While all such explanations are no doubt part of the equation, there is another possibility that while perhaps more mundane, is no less alarming. Consider that Trump has not only surrounded himself by generals, but also by former weapons industry executives:

Examples of Trump's industry-heavy administration include Secretary of Defense James Mattis, a former board member at General Dynamics; White House Chief of Staff John Kelly, who worked for a number of military firms and was an adviser to Pentagon contractor DynCorp; former Boeing executive and now Deputy Secretary of Defense Patrick Shanahan; former Lockheed Martin executive John Rood, nominated as undersecretary of defense for policy; former Raytheon Vice President Mark Esper, newly confirmed as Secretary of the Army; Heather Wilson, a former consultant to Lockheed Martin, who is Secretary of the Air Force; Ellen Lord, a former CEO for the aerospace company Textron, who is Undersecretary of Defense for Acquisition; and National Security Council Chief of Staff Keith Kellogg, a former employee of the major military and intelligence contractor CACI.

These are the people who have the ear of the man seeking to fulfill his campaign promise of creating jobs in the US by selling goods and services abroad and to bring down the country's trade deficit from a six-year high of $50 billion. In fact, the Trump administration is expected to announce in the near future a "Buy American" plan that would ease rules on US military exports (including human rights and arms control considerations) and would call for military attaches and embassy staffers around the world to act "as a sales force for defense contractors, actively advocating on their behalf".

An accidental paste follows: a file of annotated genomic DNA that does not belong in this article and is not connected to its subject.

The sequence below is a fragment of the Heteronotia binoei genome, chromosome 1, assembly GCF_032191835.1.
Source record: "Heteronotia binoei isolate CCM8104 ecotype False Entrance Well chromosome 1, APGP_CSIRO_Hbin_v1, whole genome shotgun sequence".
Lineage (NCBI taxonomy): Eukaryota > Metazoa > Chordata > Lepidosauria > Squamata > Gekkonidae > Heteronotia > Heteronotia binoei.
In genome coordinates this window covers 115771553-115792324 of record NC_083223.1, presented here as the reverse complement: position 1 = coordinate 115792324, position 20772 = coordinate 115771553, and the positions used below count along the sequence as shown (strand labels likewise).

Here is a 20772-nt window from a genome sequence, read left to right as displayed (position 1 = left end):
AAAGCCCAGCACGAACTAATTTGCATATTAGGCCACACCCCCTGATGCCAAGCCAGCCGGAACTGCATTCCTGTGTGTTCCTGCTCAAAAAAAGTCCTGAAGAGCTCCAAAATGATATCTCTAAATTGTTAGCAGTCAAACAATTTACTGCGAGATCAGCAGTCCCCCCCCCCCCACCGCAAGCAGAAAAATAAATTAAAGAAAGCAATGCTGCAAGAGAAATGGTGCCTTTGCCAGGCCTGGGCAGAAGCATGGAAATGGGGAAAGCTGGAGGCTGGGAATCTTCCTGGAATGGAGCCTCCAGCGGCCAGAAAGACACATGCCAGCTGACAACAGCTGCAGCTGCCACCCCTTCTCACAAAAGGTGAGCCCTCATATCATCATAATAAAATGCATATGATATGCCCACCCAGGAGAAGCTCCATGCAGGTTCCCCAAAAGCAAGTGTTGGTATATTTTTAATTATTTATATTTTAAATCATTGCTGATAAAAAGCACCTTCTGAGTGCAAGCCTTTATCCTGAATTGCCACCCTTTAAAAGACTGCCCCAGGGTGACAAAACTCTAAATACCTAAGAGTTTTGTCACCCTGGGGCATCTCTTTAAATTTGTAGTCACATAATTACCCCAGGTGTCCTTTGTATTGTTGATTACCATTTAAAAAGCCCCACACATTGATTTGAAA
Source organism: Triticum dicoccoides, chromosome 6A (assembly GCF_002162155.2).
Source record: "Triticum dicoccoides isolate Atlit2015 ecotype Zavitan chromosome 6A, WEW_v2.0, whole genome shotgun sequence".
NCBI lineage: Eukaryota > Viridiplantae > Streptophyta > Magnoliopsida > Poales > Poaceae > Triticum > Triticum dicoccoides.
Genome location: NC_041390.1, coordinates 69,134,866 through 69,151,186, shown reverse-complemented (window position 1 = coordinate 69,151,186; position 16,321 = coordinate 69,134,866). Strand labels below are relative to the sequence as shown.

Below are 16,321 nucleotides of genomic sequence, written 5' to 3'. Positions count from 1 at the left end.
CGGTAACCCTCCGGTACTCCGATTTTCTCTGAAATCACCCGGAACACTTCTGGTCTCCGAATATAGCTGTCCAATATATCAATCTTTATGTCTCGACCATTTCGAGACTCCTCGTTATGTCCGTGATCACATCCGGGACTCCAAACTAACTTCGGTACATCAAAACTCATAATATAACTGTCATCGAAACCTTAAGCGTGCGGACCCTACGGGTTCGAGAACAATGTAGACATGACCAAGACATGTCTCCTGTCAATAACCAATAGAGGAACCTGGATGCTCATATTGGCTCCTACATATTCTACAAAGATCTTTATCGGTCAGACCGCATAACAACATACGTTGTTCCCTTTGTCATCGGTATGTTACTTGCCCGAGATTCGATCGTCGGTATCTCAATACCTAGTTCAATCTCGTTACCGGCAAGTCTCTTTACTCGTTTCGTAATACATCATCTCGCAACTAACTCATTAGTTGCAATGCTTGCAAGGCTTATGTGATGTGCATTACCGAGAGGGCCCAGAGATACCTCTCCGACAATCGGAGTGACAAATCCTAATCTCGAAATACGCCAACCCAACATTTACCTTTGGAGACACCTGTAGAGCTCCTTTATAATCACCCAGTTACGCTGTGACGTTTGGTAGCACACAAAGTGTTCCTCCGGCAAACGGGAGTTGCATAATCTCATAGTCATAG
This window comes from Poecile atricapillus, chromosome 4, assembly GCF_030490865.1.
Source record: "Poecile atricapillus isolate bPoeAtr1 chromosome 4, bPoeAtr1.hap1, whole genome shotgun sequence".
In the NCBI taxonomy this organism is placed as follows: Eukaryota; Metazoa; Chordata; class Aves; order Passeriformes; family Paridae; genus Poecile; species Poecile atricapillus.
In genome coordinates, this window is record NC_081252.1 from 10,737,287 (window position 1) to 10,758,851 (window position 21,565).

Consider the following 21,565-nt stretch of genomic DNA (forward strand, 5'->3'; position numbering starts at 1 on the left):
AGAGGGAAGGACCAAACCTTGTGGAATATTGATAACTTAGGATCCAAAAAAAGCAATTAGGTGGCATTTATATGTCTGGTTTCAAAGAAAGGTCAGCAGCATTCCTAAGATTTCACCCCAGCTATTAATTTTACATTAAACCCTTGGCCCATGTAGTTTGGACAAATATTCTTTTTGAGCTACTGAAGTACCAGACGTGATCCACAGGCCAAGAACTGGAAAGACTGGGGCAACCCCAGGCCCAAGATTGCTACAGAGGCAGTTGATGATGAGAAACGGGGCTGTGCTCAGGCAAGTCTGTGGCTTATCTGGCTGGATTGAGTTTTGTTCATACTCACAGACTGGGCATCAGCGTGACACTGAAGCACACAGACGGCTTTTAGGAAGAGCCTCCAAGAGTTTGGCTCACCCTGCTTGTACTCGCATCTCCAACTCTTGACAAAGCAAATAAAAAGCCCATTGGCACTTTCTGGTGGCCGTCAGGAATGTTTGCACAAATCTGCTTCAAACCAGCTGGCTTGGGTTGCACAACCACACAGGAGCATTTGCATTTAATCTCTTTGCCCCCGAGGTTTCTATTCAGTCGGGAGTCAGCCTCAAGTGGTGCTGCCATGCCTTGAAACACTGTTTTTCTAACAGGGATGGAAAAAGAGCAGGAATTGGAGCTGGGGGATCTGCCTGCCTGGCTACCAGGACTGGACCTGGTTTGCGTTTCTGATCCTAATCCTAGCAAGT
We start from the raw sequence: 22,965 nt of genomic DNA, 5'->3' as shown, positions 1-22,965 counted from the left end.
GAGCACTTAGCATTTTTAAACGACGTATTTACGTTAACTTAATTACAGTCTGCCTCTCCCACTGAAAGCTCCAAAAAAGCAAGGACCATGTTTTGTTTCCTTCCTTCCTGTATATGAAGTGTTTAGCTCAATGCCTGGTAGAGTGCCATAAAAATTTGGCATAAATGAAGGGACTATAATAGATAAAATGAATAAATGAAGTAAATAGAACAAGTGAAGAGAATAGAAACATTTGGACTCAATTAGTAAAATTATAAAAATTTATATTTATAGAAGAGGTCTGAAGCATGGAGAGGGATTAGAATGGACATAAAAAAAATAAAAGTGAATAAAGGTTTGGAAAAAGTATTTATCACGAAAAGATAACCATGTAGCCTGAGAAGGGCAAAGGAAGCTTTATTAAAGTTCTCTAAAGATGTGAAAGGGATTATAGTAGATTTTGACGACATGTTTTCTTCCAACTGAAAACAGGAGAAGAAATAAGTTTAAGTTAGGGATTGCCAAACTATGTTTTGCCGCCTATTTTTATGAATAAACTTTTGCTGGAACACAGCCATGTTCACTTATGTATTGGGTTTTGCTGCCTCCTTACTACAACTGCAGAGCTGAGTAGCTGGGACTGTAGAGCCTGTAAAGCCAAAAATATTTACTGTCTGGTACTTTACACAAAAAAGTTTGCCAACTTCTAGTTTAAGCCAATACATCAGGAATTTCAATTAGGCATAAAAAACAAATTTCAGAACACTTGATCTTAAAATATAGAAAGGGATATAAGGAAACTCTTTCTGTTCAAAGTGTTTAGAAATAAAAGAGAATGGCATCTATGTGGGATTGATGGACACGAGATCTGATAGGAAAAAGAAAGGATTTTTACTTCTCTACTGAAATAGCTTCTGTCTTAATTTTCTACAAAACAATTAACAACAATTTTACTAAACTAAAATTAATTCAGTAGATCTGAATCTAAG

The Washington Post reports that Trump personally approved the Ukraine sale license after being presented with a memo by Defense Secretary James Mattis, a former board member at General Dynamics, and Rex Tillerson, a man who openly claims that Russia is out "to undermine Western institutions" through the use of "hybrid warfare", and who refuses any normalization with Russia until Crimea is given back to Ukraine. The latter is a position virtually identical to Joe Biden's and that of the neocons.

If it looks like the decision to arm Ukraine lacked any (geo)political strategy or foresight on the part of the president, it may be that the president has no such foresight. As The Saker put it:
For months now President Trump has mostly ruled the US by means of "tweets" which, of course, and by definition, amount to exactly nothing and there is nothing which could be seriously called a "US foreign policy" (with the exception of the never-ending stream of accusations, threats and grandstanding, which don't qualify).
Perhaps Trump - rather than being mentally unstable, a new Hitler, or a misunderstood savior or negotiating genius - is simply what he appears to be: a businessman with limited political insight who often makes poorly thought-out decisions based on the advice of corporate and deep state representatives who follow their own agendas, those entities constituting the real power in the USA.

Some things in US politics are systemic; they have been so for many decades and are likely to remain so for some time in the future. We should all understand this by now:
In the councils of government, we must guard against the acquisition of unwarranted influence, whether sought or unsought, by the military industrial complex. The potential for the disastrous rise of misplaced power exists and will persist. We must never let the weight of this combination endanger our liberties or democratic processes. We should take nothing for granted. Only an alert and knowledgeable citizenry can compel the proper meshing of the huge industrial and military machinery of defense with our peaceful methods and goals, so that security and liberty may prosper together.

- Dwight D. Eisenhower